Conversation on a multiplicity of subjects connected with the present state of politics. The quarrels here are finally subsiding. The Custom House party have carried the day in their County organization, and have thus put a stop to the opportunity of their giving trouble while the questions of nominations are concerned. Mr. Hallett on his side is denounced by them and perhaps this may be a useful breach. I asked Mr. H. about the information from Washington respecting Col. Johnson, he said it was not encouraging. The opposite party in this State are also much distracted respecting Mr. Everett and the Electoral ticket. There are today indications of a disposition to delay until the autumn, which will hardly mend the matter much. They are in a painful predicament here. But on the other hand, the prospects of the Opposition are certainly brighter than they were. They have rallied upon Harrison most surprisingly and I said to Mr. H. that I feared if the policy pursued by the Globe towards Pennsylvania was followed up in the matter of the Bank of the United States, it would not only give Harrison tremendous headway but would shake Van Buren to the foundation.

Mr. H. then intimated that Mr. Everett had written from Washington that my father was dissatisfied with the articles of the Advocate upon the United States Bank, and I seized the opportunity to press the idea upon him that we are upon a barrel of gunpowder respecting that. This is a tender subject between us and I felt we had better pass it. However it must occasionally be renewed to show that the compromise is still understood to exist.2 This was one of the meetings with Mr. Hallett which show me how difficult my path is, and which almost disgust me with the whole business of politics. Home late.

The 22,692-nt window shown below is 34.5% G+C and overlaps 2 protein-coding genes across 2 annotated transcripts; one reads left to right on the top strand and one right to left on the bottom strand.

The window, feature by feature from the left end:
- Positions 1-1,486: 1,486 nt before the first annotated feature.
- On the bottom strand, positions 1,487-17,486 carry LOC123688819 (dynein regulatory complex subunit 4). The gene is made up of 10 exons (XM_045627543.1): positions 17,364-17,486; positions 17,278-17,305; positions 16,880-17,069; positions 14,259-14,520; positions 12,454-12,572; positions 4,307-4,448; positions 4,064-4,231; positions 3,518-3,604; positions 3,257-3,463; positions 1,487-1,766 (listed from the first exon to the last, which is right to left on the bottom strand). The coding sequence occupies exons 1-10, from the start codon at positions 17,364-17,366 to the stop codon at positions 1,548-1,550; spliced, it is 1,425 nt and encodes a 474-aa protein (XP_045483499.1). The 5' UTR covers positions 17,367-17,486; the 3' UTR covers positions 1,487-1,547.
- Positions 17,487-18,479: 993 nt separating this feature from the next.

Afternoon, copied letter to Mr. Johnson, finished the first volume of Niebuhr and read a little of de la Motte Fouqué. Mr. Brooks took tea. Opera, Cinderella—Dandini Mr. Brough, very well. Johnson has also improved much in the Baron. Mr. Wood was very hoarse as the Prince. The music of this piece after that of the Somnambula sounds thin and poor, covered up with ornament to conceal it’s baldness. I was particularly struck with this in the Choruses. Yet the Quintette at the close of the first Act and the duett as well as the finale are fine. Home and retire. My answer to Slade began today.3

1.

LbC, Adams Papers.

2.

Hallett in the Advocate was attempting to take the Antimasons toward the Jacksonian anti-Bank position, a matter of unhappiness to the Whig wing of the Antimasons as represented by JQA and CFA. The issue was a principal cause of the uneasiness of the antimasonic coalition.

3.

CFA’s letters, signed “A Massachu-353setts Antimason,” in reply to William Slade’s second pamphlet addressed to Hallett, appeared under the heading, “To the Hon. Wm. Slade of Vermont. Second Series,” in the Daily Advocate on the 15th, p. 2, cols. 2–3; 23d sic, p. 2, cols. 1–3; 29th, March, p. 2, cols. 4–5.